Favorite

WM3 update 

WM3 update

In last week's Insider, we wrote about "Life After Death," the new book by Damien Echols of the West Memphis Three. In the later chapters of the book, Echols speculates about the reasoning behind fellow WM3'er Jason Baldwin's brief stand against signing off on the Alford Plea that eventually freed the three men, saying, among other things, that Baldwin "had grown to love prison" and was "looking forward to the next year in prison school," before speculating further that the reason Baldwin finally did agree to go along with the deal was because: "My own case had garnered much of the WM3 publicity, and if we managed to be freed without him, there would be very little interest left in his case." 

After press time last week, Echols and Baldwin — who aren't on speaking terms due to Baldwin's involvement in the film version of Mara Leveritt's "Devil's Knot," which Echols objects to — both released statements.

Baldwin went first, discussing the "miracles and wishes come true" he's seen in the past year of freedom before acknowledging that the rift between him and Echols is due to the "Devil's Knot" film. "I have repeatedly reached out to him over the last few months with no response," Baldwin wrote, "but I continue to hope that he will come around. My door will always be open, if and when he does." Near the end of his statement, Baldwin said that he could tell "thousands of stories" about the evil he saw in prison, "but that is not what I want you to take away from this. Instead, I want you to know that what I experienced is so much more than that. I never grew to love prison, but I did learn to love and even forgive the people I lived with while there."

Echols' response was briefer, but still poignant, speaking of the difficult times portrayed in the closing chapters of the book, which he called "the most torturous period of my life." 

"After our release from prison, Jason and I had a disagreement over how I was to be portrayed in the film 'Devil's Knot.' The movie unfortunately has driven a wedge between us, but I will always respect Jason and love him as a friend," Echols writes. "I believe Jason was selfless in his decision to go along with the Alford plea that freed us, and I understand how difficult this decision was for him. For that, I will be forever grateful. My intention was not to hurt anyone, but to write honestly about my struggle."

Favorite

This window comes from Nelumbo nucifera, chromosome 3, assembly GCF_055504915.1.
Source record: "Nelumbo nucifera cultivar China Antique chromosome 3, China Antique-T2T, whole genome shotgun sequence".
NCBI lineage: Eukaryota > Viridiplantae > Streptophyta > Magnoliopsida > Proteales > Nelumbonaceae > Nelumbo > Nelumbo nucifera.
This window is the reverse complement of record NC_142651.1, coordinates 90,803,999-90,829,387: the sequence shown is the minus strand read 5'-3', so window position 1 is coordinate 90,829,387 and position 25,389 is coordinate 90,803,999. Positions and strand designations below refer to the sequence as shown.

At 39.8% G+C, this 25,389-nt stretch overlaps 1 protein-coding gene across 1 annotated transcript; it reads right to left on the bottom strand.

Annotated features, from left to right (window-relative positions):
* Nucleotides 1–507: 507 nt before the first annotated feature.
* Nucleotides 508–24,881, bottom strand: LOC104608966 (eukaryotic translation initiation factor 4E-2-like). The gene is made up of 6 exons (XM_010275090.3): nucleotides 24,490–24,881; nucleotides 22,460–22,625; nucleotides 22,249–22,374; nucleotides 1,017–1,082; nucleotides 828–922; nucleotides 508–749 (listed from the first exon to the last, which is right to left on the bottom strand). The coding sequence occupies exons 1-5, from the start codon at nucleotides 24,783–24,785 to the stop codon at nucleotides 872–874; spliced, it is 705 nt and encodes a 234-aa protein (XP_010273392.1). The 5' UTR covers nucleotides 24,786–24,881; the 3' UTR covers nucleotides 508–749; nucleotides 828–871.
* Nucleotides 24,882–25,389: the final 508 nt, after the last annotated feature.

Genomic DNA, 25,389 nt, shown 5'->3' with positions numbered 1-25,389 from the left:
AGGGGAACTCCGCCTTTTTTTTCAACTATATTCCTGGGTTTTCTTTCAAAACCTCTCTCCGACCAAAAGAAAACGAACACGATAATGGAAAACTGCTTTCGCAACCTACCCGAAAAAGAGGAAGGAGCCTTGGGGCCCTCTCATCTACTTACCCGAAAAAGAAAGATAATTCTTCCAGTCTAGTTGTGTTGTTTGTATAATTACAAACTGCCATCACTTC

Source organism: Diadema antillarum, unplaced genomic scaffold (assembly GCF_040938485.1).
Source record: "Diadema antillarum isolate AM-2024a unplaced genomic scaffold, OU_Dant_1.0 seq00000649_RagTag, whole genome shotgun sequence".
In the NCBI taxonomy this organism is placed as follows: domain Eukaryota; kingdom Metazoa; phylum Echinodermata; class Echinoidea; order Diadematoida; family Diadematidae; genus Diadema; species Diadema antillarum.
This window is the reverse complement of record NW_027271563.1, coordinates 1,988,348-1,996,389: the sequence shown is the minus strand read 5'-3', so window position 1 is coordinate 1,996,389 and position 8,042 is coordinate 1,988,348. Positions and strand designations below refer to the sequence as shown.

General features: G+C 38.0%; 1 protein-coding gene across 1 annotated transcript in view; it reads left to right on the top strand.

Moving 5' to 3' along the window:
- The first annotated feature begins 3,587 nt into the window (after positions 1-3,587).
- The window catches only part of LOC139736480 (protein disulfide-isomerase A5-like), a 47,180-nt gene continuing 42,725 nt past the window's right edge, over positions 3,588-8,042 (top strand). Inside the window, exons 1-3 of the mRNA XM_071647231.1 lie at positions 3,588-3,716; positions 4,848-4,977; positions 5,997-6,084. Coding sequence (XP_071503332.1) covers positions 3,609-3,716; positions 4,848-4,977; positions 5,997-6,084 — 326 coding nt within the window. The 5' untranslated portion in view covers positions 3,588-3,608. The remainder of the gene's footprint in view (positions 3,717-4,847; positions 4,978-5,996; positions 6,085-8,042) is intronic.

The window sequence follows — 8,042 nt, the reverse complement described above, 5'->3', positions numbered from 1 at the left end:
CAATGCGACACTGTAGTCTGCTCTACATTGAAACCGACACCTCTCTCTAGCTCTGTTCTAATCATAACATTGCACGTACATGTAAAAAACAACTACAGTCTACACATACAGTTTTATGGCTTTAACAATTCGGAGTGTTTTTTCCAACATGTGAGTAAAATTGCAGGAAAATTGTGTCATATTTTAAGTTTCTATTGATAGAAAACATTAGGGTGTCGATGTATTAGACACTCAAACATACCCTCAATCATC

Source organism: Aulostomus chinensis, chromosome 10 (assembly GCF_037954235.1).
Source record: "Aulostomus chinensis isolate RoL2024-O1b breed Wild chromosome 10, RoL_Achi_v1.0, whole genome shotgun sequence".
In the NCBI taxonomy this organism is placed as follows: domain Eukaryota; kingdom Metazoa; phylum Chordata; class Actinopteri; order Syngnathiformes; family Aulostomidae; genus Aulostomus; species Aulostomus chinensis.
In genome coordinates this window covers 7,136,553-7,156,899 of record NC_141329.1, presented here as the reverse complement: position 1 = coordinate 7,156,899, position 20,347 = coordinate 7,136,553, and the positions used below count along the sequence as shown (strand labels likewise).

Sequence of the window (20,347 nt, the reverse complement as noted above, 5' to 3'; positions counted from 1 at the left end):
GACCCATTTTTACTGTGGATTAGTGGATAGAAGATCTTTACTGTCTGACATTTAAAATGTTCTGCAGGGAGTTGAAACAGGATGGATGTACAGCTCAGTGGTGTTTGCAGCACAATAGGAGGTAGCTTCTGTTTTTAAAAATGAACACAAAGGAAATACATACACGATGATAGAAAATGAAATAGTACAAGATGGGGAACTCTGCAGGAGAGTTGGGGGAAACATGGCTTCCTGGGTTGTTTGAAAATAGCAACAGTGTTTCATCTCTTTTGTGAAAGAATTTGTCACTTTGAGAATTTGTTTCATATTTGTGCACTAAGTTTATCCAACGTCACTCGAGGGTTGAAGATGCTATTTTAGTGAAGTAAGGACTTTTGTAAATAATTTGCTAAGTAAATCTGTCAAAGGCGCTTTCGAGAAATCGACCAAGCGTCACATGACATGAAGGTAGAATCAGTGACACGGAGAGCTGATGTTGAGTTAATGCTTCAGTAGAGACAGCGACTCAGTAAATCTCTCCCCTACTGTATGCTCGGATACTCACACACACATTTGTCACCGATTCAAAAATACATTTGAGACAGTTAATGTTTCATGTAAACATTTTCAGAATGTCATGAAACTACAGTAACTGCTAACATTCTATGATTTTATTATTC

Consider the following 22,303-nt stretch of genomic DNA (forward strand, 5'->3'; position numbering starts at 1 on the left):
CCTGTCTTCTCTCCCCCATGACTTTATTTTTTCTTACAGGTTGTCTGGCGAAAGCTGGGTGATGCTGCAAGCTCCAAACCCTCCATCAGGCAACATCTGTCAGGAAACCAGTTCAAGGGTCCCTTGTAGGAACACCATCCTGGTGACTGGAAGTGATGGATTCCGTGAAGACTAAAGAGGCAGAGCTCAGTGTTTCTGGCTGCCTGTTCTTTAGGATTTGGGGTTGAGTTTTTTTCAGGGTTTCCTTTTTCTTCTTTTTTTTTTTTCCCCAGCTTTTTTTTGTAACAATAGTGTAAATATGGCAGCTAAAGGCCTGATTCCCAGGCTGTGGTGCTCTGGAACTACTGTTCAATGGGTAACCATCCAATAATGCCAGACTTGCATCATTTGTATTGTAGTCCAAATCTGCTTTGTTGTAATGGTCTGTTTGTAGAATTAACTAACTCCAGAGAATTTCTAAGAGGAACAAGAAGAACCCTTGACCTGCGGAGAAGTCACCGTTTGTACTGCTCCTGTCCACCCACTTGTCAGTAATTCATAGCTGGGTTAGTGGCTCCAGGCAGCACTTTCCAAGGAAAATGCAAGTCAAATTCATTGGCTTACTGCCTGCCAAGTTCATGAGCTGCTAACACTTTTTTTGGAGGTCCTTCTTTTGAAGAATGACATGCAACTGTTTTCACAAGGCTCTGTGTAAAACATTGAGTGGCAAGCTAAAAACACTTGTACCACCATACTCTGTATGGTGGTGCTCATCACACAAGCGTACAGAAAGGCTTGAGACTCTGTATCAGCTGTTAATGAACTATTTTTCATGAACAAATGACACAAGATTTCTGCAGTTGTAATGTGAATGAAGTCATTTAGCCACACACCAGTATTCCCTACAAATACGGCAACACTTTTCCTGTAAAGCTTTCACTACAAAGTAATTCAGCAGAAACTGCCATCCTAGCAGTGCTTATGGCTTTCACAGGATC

Comments

Subscribe to this thread:

Add a comment

Most Shared

  • World leaders set to meet in Little Rock on resource access and sustainable development

    Next week a series of meetings on the use of technology to tackle global problems will be held in Little Rock by Club de Madrid — a coalition of more than 100 former democratic former presidents and prime ministers from around the world — and the P80 Group, a coalition of large public pension and sovereign wealth funds founded by Prince Charles to combat climate change. The conference will discuss deploying existing technologies to increase access to food, water, energy, clean environment, and medical care.
  • Tomb to table: a Christmas feast offered by the residents of Mount Holly and other folk

    Plus, recipes from the Times staff.
  • Fake news

    So fed up was young Edgar Welch of Salisbury, N.C., that Hillary Clinton was getting away with running a child-sex ring that he grabbed a couple of guns last Sunday, drove 360 miles to the Comet Ping Pong pizzeria in Washington, D.C., where Clinton was supposed to be holding the kids as sex slaves, and fired his AR-15 into the floor to clear the joint of pizza cravers and conduct his own investigation of the pedophilia syndicate of the former first lady, U.S. senator and secretary of state.
  • Reality TV prez

    There is almost nothing real about "reality TV." All but the dullest viewers understand that the dramatic twists and turns on shows like "The Bachelor" or "Celebrity Apprentice" are scripted in advance. More or less like professional wrestling, Donald Trump's previous claim to fame.
  • Arkansas archeologist does his job, is asked to leave

    Amid Department of Arkansas Heritage project.

Latest in The Insider

  • All in the family

    Old habits die hard. We may have a new Republican majority in the legislature, but like the old Democratic majority, it still doesn't hurt to have a lawmaker spouse to land a part-time job during the legislative session.
    • Jan 30, 2013
  • 'Circuit breaker' legal

    When we first asked Gov. Mike Beebe about the "circuit breaker" idea out of Arizona (automatically opting out of Medicaid expansion if the feds reduce the matching rates in the future), he said it was fine but noted that states can already opt out at any time, an assurance he got in writing from the feds.
    • Jan 30, 2013
  • Church goes to school in Conway

    An interesting controversy is brewing in Conway Public Schools, periodically a scene of discord as more liberal constituents object to the heavy dose of religion that powerful local churches have tried to inject into the schools, particularly in sex education short on science and long on abstinence.
    • Jan 23, 2013
  • More »

Visit Arkansas

View Trumpeter Swans in Heber Springs

View Trumpeter Swans in Heber Springs

Magness Lake, in Heber Springs, is a magnet for swans

Event Calendar

« »

December

S M T W T F S
  1 2 3
4 5 6 7 8 9 10
11 12 13 14 15 16 17
18 19 20 21 22 23 24
25 26 27 28 29 30 31

Most Viewed

Most Recent Comments

 

© 2016 Arkansas Times | 201 East Markham, Suite 200, Little Rock, AR 72201
Powered by Foundation